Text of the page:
Yet, that is exactly what is happening at a key pinch point in the executive career path, in countless organisations in the UK, Europe, and across the world. Fortunately, while there is no easy or simple solution, there is something that HR can do to address this common mid-career crisis.
There is a point in the careers of many middle managers and senior executives when they look back and realise that they have achieved much of what they had hoped to achieve. They have reached a level of competence or seniority, remained there for some time, completed a number of lateral moves, but made little further progress up the management hierarchy.
That realisation may bring with it conflicting emotions, accomplishment for making it so far, a sense of hollowness or regret, an "I've got twenty years to go before I retire" feeling about what is to come. Invariably, though, this moment prompts some difficult questions about career and life. Is this what life is all about? Is this as good as my career gets? Do I want to repeat the last few years, over and over?
Many people stick with it, carrying on as they are. Others leave to search for fulfilment elsewhere. Either way, it is probably a bad outcome for their current employer.
Those individuals that stay often move motivationally from radical engagement in what they do, to comparative indifference. When this happens, often without realising, people cease to apply as much imagination, creativity and discretionary effort to their work. That is a serious problem. No organisation can afford to lose the willingness to experiment and innovate. Creativity is the key competitive differentiator in modern organisations.
The values of executives can also start to diverge from the values of the organisation they are working for, probably because the organisation itself has changed, but no one faces up to this. There are an alarming number of people who have risen to senior positions but still have a relatively limited self knowledge, and do not fully understand their own capabilities, shortfalls, or reputational blind spots. A great number of people still entertain limiting beliefs or images about what they can and cannot do. Individuals think about their past and not present self - the things they couldn't do, didn't used to be, rather than what they are able to do.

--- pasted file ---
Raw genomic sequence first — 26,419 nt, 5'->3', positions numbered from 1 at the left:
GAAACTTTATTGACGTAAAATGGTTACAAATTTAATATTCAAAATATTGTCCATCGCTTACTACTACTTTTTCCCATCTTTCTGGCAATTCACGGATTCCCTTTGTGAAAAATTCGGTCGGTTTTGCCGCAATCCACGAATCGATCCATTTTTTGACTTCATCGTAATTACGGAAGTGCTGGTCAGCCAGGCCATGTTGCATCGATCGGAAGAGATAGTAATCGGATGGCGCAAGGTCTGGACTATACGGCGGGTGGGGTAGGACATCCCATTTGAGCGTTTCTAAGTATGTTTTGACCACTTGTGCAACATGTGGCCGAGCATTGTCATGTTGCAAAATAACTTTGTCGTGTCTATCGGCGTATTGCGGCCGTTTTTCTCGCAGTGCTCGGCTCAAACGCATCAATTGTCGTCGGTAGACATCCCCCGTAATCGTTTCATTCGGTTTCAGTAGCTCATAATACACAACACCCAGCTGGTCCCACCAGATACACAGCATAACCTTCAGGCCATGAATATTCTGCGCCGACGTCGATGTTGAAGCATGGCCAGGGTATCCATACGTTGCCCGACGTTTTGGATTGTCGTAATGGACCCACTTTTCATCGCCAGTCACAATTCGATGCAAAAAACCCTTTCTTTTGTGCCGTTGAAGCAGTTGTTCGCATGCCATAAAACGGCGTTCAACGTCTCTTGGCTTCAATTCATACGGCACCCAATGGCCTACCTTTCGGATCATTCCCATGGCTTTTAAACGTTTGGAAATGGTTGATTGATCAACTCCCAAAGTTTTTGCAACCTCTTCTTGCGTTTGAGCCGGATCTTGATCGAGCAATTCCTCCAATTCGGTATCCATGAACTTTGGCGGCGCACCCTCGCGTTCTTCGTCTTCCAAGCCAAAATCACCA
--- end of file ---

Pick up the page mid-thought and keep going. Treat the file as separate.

The danger is, too, that these situations are often hidden. A lack of realised potential, people being unproductive, and not performing to their maximum, is difficult for line managers and HR to detect.
Alternatively, disenchanted but talented managers and senior executives might easily pursue other opportunities, take their skills and market them in the outside world. An equally unsatisfactory result.
Fortunately, steps can be taken to deal with the mid-career crisis situation, and, at a systemic level, prevent such situations arising in the first place. The solution is to achieve abetter understanding of what personal fulfilment and meaning looks like for individuals, through the right kinds of career conversations, coupled with a more open approach to managing and developing senior talent.
We must fundamentally change the nature of the ongoing conversations conducted with people in organisations. Increasingly, organisations employ sophisticated succession and talent management systems and processes. Often, though, the coaching and interpersonal career conversations are missing.
Managers on both sides of the table may find these types of conversation difficult. People talk about emotional Intelligence, recognising and controlling your own emotions, recognising and empathising with the emotions of others. This is essential. But, if we are to prevent the mid-career crisis arising, we must go further and tap into something more essential, more spiritual even. It is about meaning and fulfilment.
Many people and organisations find emotional literacy difficult. But, if organisations want their middle managers and senior executives to stay, and to contribute to their maximum, they must create a culture where emotionally and spiritually honest conversations are possible and encouraged.
Ask a simple question, for example: How does it feel to work here? Does it feel enlivening, exciting, - if it does, it is fine to say so. Equally, though, if someone feels nervous or insecure, does not know whether their manager appreciates them as a person, feels inadequate about their abilities, finds work unchallenging and unrewarding, these emotions must be expressed, acknowledged, and discussed.
At the same time, we need a bolder, more fluid and open approach to managing senior talent. Organisations must find ways to create time and space for people to find fulfilment while working. That might mean encouraging people to serve on other boards, to volunteer or work in the third sector. Secondments can be arranged, talent swaps with other organisations for senior executives doing great work, but who need new project challenges. Recognise the experiential value and potential for personal enrichment of working in other ways and other places.
For HR this approach takes courage. But rather than worry about enriching the abilities and working lives of talented employees, only to see them leave, remember the world of work is changing. You cannot chain talent to an organisation; instead, you must understand and recognise the need for personal fulfilment and, in many cases, in order to get the most from your best people, find ways of liberating them to find that fulfilment.
Chris Welford leads Serco consulting’s organisational psychology and change service line